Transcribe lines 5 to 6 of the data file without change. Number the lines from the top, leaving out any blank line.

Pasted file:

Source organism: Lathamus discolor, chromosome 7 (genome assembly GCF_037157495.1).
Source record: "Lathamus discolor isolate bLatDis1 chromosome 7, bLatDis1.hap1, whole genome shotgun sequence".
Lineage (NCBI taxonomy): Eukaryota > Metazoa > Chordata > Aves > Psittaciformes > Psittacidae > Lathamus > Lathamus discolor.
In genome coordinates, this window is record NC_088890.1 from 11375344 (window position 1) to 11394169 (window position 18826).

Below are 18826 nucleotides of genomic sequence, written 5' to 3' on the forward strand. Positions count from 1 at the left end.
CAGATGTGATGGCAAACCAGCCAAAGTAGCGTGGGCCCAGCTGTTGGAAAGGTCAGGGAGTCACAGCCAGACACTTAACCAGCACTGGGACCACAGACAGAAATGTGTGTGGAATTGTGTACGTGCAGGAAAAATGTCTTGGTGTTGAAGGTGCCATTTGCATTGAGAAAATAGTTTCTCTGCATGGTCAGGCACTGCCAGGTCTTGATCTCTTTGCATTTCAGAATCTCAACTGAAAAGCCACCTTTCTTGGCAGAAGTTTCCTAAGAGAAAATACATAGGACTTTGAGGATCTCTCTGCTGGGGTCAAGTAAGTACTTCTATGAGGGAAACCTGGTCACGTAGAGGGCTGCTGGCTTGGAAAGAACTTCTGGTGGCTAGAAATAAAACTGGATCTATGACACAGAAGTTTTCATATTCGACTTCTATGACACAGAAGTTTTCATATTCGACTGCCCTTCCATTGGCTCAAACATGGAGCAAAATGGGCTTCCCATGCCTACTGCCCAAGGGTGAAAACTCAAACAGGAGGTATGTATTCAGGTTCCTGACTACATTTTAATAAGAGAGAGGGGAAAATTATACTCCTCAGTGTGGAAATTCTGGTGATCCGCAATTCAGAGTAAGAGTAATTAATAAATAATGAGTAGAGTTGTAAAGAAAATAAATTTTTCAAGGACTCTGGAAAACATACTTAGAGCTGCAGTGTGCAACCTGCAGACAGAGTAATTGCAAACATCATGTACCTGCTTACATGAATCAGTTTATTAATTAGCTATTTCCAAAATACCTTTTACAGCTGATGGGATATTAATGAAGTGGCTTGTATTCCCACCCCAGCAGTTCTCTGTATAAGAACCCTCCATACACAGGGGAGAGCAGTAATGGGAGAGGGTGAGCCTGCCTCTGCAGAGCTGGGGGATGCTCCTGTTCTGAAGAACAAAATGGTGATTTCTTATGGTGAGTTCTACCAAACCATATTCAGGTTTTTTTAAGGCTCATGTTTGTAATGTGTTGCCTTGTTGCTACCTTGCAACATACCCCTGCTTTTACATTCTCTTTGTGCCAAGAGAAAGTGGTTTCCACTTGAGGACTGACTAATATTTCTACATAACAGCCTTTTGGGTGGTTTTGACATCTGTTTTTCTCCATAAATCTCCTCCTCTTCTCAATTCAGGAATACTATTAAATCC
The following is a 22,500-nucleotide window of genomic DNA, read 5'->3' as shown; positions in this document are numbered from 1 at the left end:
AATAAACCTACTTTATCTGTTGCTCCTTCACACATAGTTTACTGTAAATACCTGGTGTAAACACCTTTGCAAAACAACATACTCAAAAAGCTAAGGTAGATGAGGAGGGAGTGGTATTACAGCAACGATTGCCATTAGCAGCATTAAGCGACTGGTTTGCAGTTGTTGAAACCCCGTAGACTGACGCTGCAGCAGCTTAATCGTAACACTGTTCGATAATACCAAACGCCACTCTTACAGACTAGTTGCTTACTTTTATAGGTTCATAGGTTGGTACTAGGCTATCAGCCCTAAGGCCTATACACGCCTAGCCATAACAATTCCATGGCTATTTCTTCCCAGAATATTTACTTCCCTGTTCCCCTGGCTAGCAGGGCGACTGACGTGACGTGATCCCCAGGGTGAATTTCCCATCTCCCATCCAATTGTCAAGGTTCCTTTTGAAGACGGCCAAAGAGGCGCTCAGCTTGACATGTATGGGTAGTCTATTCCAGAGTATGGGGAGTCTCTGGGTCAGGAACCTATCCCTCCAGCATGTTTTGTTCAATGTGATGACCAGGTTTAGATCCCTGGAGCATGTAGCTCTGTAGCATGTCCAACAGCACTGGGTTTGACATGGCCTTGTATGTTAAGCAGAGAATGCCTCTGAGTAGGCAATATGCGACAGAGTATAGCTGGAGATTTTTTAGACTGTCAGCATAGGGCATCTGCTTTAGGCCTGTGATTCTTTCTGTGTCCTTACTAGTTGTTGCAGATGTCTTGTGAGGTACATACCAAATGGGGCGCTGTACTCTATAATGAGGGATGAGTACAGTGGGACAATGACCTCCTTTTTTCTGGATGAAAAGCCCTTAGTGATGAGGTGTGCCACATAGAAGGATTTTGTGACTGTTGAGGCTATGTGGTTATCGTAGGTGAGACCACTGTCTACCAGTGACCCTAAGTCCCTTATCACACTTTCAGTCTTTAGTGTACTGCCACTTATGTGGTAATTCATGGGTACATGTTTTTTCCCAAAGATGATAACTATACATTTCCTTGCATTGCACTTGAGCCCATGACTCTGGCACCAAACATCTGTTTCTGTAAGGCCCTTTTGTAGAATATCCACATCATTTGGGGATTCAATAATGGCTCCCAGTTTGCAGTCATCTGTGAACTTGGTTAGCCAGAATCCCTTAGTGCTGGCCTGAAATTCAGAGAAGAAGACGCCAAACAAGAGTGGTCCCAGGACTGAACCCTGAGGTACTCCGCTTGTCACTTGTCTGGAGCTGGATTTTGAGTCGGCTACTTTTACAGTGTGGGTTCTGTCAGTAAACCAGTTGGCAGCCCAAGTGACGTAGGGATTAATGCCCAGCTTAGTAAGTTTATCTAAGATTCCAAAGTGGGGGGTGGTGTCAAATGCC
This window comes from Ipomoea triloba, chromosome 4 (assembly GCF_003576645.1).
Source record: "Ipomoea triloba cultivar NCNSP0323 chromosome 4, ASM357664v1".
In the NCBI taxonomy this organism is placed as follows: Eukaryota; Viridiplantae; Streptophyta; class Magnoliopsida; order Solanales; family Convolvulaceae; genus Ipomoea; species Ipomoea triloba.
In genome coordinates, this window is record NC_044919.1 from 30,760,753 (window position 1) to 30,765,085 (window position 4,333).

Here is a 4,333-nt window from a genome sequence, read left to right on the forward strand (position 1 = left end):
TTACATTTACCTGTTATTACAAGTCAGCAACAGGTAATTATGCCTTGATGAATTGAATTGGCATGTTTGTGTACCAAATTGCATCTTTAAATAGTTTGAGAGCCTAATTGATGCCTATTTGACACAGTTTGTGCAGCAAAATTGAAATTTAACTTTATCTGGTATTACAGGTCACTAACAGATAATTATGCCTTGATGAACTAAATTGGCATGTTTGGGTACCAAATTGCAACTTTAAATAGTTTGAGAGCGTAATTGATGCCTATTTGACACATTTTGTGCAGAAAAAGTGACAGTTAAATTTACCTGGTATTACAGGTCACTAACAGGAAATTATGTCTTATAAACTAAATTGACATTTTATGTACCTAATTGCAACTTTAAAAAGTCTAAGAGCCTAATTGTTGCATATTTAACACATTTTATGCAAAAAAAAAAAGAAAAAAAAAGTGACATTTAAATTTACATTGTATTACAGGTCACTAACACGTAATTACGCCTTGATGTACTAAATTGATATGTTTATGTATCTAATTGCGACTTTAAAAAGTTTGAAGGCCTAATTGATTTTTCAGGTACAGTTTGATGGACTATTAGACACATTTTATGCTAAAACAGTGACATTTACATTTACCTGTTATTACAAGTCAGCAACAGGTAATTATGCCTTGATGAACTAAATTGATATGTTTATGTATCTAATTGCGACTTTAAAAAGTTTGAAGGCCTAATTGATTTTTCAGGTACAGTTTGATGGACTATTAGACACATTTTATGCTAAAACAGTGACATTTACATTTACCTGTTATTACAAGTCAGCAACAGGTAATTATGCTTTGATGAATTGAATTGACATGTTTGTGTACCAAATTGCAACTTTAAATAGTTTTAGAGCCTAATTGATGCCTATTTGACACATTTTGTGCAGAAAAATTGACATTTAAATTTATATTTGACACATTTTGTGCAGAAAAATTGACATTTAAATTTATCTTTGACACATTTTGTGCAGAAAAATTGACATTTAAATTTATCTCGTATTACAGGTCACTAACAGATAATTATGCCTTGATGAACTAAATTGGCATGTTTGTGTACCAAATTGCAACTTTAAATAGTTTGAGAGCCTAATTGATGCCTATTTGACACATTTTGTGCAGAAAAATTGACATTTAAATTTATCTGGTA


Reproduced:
Below are 18826 nucleotides of genomic sequence, written 5' to 3' on the forward strand. Positions count from 1 at the left end.
CAGATGTGATGGCAAACCAGCCAAAGTAGCGTGGGCCCAGCTGTTGGAAAGGTCAGGGAGTCACAGCCAGACACTTAACCAGCACTGGGACCACAGACAGAAATGTGTGTGGAATTGTGTACGTGCAGGAAAAATGTCTTGGTGTTGAAGGTGCCATTTGCATTGAGAAAATAGTTTCTCTGCATGGTCAGGCACTGCCAGGTCTTGATCTCTTTGCATTTCAGAATCTCAACTGAAAAGCCACCTTTCTTGGCAGAAGTTTCCTAAGAGAAAATACATAGGACTTTGAGGATCTCTCTGCTGGGGTCAAGTAAGTACTTCTATGAGGGAAACCTGGTCACGTAGAGGGCTGCTGGCTTGGAAAGAACTTCTGGTGGCTAGAAATAAAACTGGATCTATGACACAGAAGTTTTCATATTCGACTTCTATGACACAGAAGTTTTCATATTCGACTGCCCTTCCATTGGCTCAAACATGGAGCAAAATGGGCTTCCCATGCCTACTGCCCAAGGGTGAAAACTCAAACAGGAGGTATGTATTCAGGTTCCTGACTACATTTTAATAAGAGAGAGGGGAAAATTATACTCCTCAGTGTGGAAATTCTGGTGATCCGCAATTCAGAGTAAGAGTAATTAATAAATAATGAGTAGAGTTGTAAAGAAAATAAATTTTTCAAGGACTCTGGAAAACATACTTAGAGCTGCAGTGTGCAACCTGCAGACAGAGTAATTGCAAACATCATGTACCTGCTTACATGAATCAGTTTATTAATTAGCTATTTCCAAAATACCTTTTACAGCTGATGGGATATTAATGAAGTGGCTTGTATTCCCACCCCAGCAGTTCTCTGTATAAGAACCCTCCATACACAGGGGAGAGCAGTAATGGGAGAGGGTGAGCCTGCCTCTGCAGAGCTGGGGGATGCTCCTGTTCTGAAGAACAAAATGGTGATTTCTTATGGTGAGTTCTACCAAACCATATTCAGGTTTTTTTAAGGCTCATGTTTGTAATGTGTTGCCTTGTTGCTACCTTGCAACATACCCCTGCTTTTACATTCTCTTTGTGCCAAGAGAAAGTGGTTTCCACTTGAGGACTGACTAATATTTCTACATAACAGCCTTTTGGGTGGTTTTGACATCTGTTTTTCTCCATAAATCTCCTCCTCTTCTCAATTCAGGAATACTATTAAATCC